Stories about ravens and chickadees and wolves result in more responses in my inbox than others. The past few weeks — after one story about winter butterflies and another about raven talk — have been predictable in that way, but unpredictable in another.
Two writers have sent me poems about those creatures. I read the poems without distraction. They made me think about how both poets and scientists are deep observers who interpret the world in different ways.
“Genus Nymphalis,” by Eric Heyne, UAF English professor:
“Don’t step on it!” my daughter warned
as we lugged in the grocery bags
from the garage. It looked like a leaf,
orange and brown, ragged-edge wings.
She brought it in for her “collection,”
until it moved, morphed into a pet.
Ignorant of the secret life of butterflies,
I had no idea they survived the cold
in Fairbanks; this winter-wakened
Compton Tortoiseshell (we googled it)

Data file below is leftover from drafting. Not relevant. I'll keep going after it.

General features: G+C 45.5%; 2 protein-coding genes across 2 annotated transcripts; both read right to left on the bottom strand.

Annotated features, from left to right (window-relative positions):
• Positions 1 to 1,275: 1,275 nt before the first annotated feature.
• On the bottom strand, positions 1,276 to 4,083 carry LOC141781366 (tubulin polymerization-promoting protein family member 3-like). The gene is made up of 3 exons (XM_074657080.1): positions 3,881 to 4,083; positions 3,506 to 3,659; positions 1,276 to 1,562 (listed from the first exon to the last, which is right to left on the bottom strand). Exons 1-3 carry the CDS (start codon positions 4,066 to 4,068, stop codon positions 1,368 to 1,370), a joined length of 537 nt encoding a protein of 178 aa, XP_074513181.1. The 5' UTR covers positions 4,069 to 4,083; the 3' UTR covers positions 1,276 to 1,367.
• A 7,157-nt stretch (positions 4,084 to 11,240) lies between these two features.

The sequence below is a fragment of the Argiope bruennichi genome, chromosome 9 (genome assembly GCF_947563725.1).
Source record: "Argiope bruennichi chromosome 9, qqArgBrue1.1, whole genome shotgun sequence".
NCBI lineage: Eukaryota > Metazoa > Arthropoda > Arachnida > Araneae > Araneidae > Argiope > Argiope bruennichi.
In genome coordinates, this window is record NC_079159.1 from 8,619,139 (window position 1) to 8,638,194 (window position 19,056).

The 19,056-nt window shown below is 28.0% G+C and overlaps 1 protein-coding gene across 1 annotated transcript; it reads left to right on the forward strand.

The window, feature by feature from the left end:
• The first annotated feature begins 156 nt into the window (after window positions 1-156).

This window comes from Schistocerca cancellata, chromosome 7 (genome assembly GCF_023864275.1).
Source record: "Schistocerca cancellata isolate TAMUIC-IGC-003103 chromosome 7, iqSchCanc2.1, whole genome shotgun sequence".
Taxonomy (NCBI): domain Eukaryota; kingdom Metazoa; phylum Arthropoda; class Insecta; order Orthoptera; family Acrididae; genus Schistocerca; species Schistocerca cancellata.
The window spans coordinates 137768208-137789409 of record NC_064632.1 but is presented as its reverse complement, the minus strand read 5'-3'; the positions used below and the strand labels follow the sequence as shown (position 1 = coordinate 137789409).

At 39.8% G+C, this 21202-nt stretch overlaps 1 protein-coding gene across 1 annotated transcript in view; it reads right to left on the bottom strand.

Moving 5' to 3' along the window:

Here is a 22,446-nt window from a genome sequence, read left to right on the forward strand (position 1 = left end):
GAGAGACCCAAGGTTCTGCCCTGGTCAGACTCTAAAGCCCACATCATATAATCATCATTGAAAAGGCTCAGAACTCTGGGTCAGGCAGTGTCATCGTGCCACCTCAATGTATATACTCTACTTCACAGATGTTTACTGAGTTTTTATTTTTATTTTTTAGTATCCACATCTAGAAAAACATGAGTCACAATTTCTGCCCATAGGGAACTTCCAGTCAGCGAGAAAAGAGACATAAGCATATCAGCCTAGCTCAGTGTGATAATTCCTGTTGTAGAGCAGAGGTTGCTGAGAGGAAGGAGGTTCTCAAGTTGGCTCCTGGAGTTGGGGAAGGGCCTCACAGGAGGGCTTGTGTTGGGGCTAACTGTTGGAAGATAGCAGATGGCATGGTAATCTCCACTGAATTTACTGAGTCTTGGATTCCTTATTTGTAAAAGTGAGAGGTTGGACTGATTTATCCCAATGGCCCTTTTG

was as big a surprise as a yeti would have been.
It lapped up orange juice from my daughter’s
hand, flew around her room and returned
to that outstretched palm, emerging by day
and going back into the butterfly house
by night. A domesticated insect!
Even knowing the end was near did not
prevent the tears a few days later — not hers
but mine, ashamed to weep for a bug.
(from “Fish the Dead Water Hard,” published by Cirque Press)
* * *
“Voices of Ravens,” by Frank Keim, retired Alaska Bush schoolteacher
Marshall, Alaska, December 1990
“Did you know that Ravens coo?
Well, they do, and they cackle too,”
I heard myself whisper, smiling,
as I straddled the trail with my skis,
arms akimbo on metal poles,
searching up through the broken nebula
of naked branches and blue dusk
for their confraternity of cackling voices,
muffled by wind soughing
in tall cottonwoods
and hard snow pelting wrinkled bark
my own furrowed face every now and then.
I was returning from the village spring
where I filled my bottles with sweetwater
and took a few moments
to just listen to these rowdy nighttime friends
and their raucous togetherness,
sounding now like
a jeering mob, or
the panic of a henhouse,
as the purr of kittens
or cooing of doves,
like solemn black staring silence itself.
• Since the late 1970s, the University of Alaska Fairbanks Geophysical Institute has provided this column free in cooperation with the UAF research community. Ned Rozell firstname.lastname@example.org is a science writer for the Geophysical Institute.